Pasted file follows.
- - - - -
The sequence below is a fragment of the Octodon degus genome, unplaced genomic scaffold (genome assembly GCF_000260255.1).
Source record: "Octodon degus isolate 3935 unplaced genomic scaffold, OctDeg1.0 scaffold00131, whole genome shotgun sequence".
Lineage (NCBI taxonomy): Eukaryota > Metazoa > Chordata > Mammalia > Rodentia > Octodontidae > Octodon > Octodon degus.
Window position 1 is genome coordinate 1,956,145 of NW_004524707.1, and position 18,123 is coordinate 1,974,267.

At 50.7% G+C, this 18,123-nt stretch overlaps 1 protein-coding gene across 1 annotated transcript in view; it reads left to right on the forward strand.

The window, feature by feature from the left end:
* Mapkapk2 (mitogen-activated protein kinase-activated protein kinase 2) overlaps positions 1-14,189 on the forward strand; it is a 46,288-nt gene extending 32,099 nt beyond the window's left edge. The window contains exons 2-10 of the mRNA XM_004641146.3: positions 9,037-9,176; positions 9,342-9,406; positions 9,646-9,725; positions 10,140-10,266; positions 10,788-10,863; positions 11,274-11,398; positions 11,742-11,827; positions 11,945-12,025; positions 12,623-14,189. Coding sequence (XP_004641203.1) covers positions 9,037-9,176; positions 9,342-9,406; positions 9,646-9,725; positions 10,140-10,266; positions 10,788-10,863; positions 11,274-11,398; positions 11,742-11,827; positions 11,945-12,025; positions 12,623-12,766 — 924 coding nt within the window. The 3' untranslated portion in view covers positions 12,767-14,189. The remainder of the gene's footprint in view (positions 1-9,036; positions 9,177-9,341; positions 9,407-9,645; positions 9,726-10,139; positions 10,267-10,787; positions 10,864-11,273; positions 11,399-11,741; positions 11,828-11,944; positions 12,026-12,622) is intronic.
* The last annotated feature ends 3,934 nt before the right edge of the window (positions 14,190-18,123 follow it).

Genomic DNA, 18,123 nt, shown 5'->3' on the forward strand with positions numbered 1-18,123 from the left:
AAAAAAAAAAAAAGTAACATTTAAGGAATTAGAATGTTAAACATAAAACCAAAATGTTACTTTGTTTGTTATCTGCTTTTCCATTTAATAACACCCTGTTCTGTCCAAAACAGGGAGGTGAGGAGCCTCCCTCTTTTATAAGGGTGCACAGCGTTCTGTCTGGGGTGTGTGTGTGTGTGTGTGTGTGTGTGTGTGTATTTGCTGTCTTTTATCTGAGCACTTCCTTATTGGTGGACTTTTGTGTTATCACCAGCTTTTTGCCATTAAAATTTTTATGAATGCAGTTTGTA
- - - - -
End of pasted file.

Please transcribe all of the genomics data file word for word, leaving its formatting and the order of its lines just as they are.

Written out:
The sequence below is a fragment of the Octodon degus genome, unplaced genomic scaffold (genome assembly GCF_000260255.1).
Source record: "Octodon degus isolate 3935 unplaced genomic scaffold, OctDeg1.0 scaffold00131, whole genome shotgun sequence".
Lineage (NCBI taxonomy): Eukaryota > Metazoa > Chordata > Mammalia > Rodentia > Octodontidae > Octodon > Octodon degus.
Window position 1 is genome coordinate 1,956,145 of NW_004524707.1, and position 18,123 is coordinate 1,974,267.

At 50.7% G+C, this 18,123-nt stretch overlaps 1 protein-coding gene across 1 annotated transcript in view; it reads left to right on the forward strand.

The window, feature by feature from the left end:
* Mapkapk2 (mitogen-activated protein kinase-activated protein kinase 2) overlaps positions 1-14,189 on the forward strand; it is a 46,288-nt gene extending 32,099 nt beyond the window's left edge. The window contains exons 2-10 of the mRNA XM_004641146.3: positions 9,037-9,176; positions 9,342-9,406; positions 9,646-9,725; positions 10,140-10,266; positions 10,788-10,863; positions 11,274-11,398; positions 11,742-11,827; positions 11,945-12,025; positions 12,623-14,189. Coding sequence (XP_004641203.1) covers positions 9,037-9,176; positions 9,342-9,406; positions 9,646-9,725; positions 10,140-10,266; positions 10,788-10,863; positions 11,274-11,398; positions 11,742-11,827; positions 11,945-12,025; positions 12,623-12,766 — 924 coding nt within the window. The 3' untranslated portion in view covers positions 12,767-14,189. The remainder of the gene's footprint in view (positions 1-9,036; positions 9,177-9,341; positions 9,407-9,645; positions 9,726-10,139; positions 10,267-10,787; positions 10,864-11,273; positions 11,399-11,741; positions 11,828-11,944; positions 12,026-12,622) is intronic.
* The last annotated feature ends 3,934 nt before the right edge of the window (positions 14,190-18,123 follow it).

Genomic DNA, 18,123 nt, shown 5'->3' on the forward strand with positions numbered 1-18,123 from the left:
AAAAAAAAAAAAAGTAACATTTAAGGAATTAGAATGTTAAACATAAAACCAAAATGTTACTTTGTTTGTTATCTGCTTTTCCATTTAATAACACCCTGTTCTGTCCAAAACAGGGAGGTGAGGAGCCTCCCTCTTTTATAAGGGTGCACAGCGTTCTGTCTGGGGTGTGTGTGTGTGTGTGTGTGTGTGTGTGTGTATTTGCTGTCTTTTATCTGAGCACTTCCTTATTGGTGGACTTTTGTGTTATCACCAGCTTTTTGCCATTAAAATTTTTATGAATGCAGTTTGTA